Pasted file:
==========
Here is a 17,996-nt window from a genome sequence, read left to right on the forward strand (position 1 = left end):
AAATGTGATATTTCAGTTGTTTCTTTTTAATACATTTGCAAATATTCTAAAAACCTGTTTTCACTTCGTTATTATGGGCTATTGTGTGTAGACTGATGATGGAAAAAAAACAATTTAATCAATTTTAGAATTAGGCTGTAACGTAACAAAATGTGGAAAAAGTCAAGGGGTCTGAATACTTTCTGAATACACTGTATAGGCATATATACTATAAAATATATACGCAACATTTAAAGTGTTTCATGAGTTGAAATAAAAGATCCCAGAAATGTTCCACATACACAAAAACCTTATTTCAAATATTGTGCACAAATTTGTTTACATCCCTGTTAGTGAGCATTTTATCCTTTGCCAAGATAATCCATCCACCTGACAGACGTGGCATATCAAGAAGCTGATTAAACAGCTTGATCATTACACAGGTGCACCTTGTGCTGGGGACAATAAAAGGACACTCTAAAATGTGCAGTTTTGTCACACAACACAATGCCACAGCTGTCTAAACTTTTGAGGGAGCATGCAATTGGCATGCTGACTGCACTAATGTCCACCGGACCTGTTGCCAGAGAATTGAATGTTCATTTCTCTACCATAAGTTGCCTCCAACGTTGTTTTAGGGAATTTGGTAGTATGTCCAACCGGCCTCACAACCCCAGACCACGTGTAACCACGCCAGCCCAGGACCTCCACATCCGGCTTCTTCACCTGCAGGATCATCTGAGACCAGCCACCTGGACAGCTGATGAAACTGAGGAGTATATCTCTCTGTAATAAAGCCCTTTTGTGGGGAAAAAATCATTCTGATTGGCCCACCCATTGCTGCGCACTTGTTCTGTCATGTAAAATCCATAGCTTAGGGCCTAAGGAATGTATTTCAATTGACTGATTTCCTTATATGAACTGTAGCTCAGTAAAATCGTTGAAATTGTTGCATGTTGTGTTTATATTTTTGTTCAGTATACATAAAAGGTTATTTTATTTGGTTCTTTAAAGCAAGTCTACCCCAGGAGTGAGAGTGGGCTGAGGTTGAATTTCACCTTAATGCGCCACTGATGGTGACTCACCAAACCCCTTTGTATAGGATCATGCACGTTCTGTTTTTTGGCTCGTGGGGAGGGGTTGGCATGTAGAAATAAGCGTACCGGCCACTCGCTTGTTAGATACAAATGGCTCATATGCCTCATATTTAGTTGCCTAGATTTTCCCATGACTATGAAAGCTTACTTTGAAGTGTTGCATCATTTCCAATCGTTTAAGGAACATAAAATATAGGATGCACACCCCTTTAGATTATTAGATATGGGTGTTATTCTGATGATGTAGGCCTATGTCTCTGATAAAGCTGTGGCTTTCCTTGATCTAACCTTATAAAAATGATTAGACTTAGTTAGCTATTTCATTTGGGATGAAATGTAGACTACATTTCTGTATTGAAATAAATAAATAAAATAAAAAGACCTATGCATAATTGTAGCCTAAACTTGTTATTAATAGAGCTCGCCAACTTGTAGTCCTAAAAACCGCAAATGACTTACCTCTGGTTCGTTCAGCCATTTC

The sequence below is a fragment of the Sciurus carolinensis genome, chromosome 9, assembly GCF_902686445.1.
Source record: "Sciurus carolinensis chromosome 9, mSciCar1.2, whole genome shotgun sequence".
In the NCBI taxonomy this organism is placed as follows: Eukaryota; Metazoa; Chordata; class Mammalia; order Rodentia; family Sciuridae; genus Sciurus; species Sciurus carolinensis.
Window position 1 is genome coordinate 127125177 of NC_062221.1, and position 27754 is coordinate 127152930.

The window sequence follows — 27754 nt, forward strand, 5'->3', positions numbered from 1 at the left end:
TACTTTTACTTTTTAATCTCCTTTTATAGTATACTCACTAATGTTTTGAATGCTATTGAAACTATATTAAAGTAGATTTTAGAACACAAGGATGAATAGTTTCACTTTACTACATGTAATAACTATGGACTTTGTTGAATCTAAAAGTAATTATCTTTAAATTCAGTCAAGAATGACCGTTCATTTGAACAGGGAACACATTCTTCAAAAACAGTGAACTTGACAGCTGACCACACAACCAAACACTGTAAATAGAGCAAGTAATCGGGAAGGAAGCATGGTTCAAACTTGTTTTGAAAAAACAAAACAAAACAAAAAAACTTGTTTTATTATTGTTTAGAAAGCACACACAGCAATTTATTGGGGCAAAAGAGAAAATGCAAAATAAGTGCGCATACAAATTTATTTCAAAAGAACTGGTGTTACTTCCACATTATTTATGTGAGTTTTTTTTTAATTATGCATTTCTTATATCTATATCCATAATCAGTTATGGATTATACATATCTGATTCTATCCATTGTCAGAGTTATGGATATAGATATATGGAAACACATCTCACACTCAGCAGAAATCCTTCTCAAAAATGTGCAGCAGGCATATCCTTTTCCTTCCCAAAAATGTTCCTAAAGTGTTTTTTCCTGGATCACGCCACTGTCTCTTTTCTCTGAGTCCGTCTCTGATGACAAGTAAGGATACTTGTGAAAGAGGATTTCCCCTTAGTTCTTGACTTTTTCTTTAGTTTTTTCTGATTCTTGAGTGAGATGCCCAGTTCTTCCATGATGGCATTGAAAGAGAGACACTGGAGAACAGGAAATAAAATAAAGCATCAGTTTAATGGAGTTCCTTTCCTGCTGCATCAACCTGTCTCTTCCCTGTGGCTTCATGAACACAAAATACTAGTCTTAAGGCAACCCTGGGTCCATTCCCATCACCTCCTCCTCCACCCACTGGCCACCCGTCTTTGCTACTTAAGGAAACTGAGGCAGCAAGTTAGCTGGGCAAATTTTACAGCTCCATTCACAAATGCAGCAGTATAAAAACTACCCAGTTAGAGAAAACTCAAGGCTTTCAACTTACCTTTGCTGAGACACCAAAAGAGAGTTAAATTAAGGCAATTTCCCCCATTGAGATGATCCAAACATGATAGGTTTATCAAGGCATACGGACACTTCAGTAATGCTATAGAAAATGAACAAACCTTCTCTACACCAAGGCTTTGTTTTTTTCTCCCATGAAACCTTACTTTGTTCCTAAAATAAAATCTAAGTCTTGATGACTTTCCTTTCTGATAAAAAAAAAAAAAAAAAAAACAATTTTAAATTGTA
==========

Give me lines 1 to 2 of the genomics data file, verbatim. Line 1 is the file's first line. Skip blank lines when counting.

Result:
Here is a 17,996-nt window from a genome sequence, read left to right on the forward strand (position 1 = left end):
AAATGTGATATTTCAGTTGTTTCTTTTTAATACATTTGCAAATATTCTAAAAACCTGTTTTCACTTCGTTATTATGGGCTATTGTGTGTAGACTGATGATGGAAAAAAAACAATTTAATCAATTTTAGAATTAGGCTGTAACGTAACAAAATGTGGAAAAAGTCAAGGGGTCTGAATACTTTCTGAATACACTGTATAGGCATATATACTATAAAATATATACGCAACATTTAAAGTGTTTCATGAGTTGAAATAAAAGATCCCAGAAATGTTCCACATACACAAAAACCTTATTTCAAATATTGTGCACAAATTTGTTTACATCCCTGTTAGTGAGCATTTTATCCTTTGCCAAGATAATCCATCCACCTGACAGACGTGGCATATCAAGAAGCTGATTAAACAGCTTGATCATTACACAGGTGCACCTTGTGCTGGGGACAATAAAAGGACACTCTAAAATGTGCAGTTTTGTCACACAACACAATGCCACAGCTGTCTAAACTTTTGAGGGAGCATGCAATTGGCATGCTGACTGCACTAATGTCCACCGGACCTGTTGCCAGAGAATTGAATGTTCATTTCTCTACCATAAGTTGCCTCCAACGTTGTTTTAGGGAATTTGGTAGTATGTCCAACCGGCCTCACAACCCCAGACCACGTGTAACCACGCCAGCCCAGGACCTCCACATCCGGCTTCTTCACCTGCAGGATCATCTGAGACCAGCCACCTGGACAGCTGATGAAACTGAGGAGTATATCTCTCTGTAATAAAGCCCTTTTGTGGGGAAAAAATCATTCTGATTGGCCCACCCATTGCTGCGCACTTGTTCTGTCATGTAAAATCCATAGCTTAGGGCCTAAGGAATGTATTTCAATTGACTGATTTCCTTATATGAACTGTAGCTCAGTAAAATCGTTGAAATTGTTGCATGTTGTGTTTATATTTTTGTTCAGTATACATAAAAGGTTATTTTATTTGGTTCTTTAAAGCAAGTCTACCCCAGGAGTGAGAGTGGGCTGAGGTTGAATTTCACCTTAATGCGCCACTGATGGTGACTCACCAAACCCCTTTGTATAGGATCATGCACGTTCTGTTTTTTGGCTCGTGGGGAGGGGTTGGCATGTAGAAATAAGCGTACCGGCCACTCGCTTGTTAGATACAAATGGCTCATATGCCTCATATTTAGTTGCCTAGATTTTCCCATGACTATGAAAGCTTACTTTGAAGTGTTGCATCATTTCCAATCGTTTAAGGAACATAAAATATAGGATGCACACCCCTTTAGATTATTAGATATGGGTGTTATTCTGATGATGTAGGCCTATGTCTCTGATAAAGCTGTGGCTTTCCTTGATCTAACCTTATAAAAATGATTAGACTTAGTTAGCTATTTCATTTGGGATGAAATGTAGACTACATTTCTGTATTGAAATAAATAAATAAAATAAAAAGACCTATGCATAATTGTAGCCTAAACTTGTTATTAATAGAGCTCGCCAACTTGTAGTCCTAAAAACCGCAAATGACTTACCTCTGGTTCGTTCAGCCATTTC